Difference after injection between Lucenti... - Macular Society

Macular Society

4,174 members2,122 posts

Difference after injection between Lucentis & Eyelea

Sijslws profile image

After having Lucentis injections monthly for most of the last 2 to 3 years it was felt that a switch to Eyelea might help. Had the second set of injections a couple of days ago and I feel that my eyesight is slightly worse after the injections which is not something I felt with the Lucentis injections. Is this usual in the first few days after the injection. I have diabetic macular Oedema.

16 Replies

Hi Sijslws; I have had Eylea injections for 2 years now and I find they need a day or two to clear and get back to normal and then 3 or 4 weeks later notice a slight improvement which tails off a fraction by the time the next is due. But I think they may affect everyone differently.

Sijslws profile image
Sijslws in reply to MikeG1944

Thanks for that Mike. Whilst I was not getting into overworried mode the situation was making me wonder particularly as for some reason they do not scan the back of the eyes on each visit when it is an Eyelea injection but do when it is a Lucentis injection.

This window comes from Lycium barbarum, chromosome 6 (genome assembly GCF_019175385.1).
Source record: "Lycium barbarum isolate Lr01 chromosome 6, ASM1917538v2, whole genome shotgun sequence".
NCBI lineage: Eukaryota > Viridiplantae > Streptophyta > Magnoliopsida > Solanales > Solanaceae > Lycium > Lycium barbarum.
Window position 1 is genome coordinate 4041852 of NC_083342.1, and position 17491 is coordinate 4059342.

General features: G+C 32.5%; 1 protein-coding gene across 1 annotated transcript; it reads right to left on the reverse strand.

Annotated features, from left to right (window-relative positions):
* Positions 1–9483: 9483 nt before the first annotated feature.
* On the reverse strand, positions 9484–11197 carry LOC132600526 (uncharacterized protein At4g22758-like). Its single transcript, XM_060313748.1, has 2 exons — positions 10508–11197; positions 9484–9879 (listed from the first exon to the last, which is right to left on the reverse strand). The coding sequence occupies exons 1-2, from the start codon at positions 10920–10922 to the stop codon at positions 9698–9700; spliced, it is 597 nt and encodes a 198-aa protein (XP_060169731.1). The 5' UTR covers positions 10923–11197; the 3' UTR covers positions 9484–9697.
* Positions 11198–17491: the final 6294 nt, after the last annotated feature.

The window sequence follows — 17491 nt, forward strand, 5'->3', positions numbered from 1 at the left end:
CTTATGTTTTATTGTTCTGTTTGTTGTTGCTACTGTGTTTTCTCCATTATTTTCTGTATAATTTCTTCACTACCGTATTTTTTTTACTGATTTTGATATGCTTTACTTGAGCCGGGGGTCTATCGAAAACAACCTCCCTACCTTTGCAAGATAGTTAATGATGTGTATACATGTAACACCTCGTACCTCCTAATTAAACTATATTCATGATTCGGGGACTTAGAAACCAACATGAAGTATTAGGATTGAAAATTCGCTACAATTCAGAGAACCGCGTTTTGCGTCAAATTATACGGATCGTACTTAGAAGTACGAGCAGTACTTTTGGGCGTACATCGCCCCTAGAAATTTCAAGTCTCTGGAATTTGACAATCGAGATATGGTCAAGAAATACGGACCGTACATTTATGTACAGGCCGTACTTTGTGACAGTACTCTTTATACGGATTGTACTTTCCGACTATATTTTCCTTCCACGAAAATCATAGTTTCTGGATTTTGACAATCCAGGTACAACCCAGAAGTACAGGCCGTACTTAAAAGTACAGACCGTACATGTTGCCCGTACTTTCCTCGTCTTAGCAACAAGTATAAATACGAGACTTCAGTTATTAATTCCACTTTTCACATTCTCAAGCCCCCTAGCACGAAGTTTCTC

MikeG1944 profile image
MikeG1944 in reply to Sijslws

I'm not sure where you go for your injections but where I go, Kings Lynn, Norfolk, they do the injections either every 8 weeks or every 12 weeks and do a scan (OCT) 2 weeks before each injection when having Eylea.

Sijslws profile image
Sijslws in reply to MikeG1944

I go to the Eye Unit at Shoreham by Sea, West Sussex. Whilst I was having Lucentis injections I was attending the Injection Clinic on a monthly basis and the routine was eye test, scan of back of eyes, see Doctor who would decide whether both eyes, one eye, or none and then have whatever injection (s) decided upon. The system had improved on moving the Eye Clinic from Worthing Hospital to Shoreham by Sea

Previously the reviewing of treatment progress was operated on a separate appointment list to the actual injection appointment list so after a sequence of say 4 monthly injections you would get a review appointment but the system of the names going from one list to the other was not very reliable Now it is all done within the one appointment.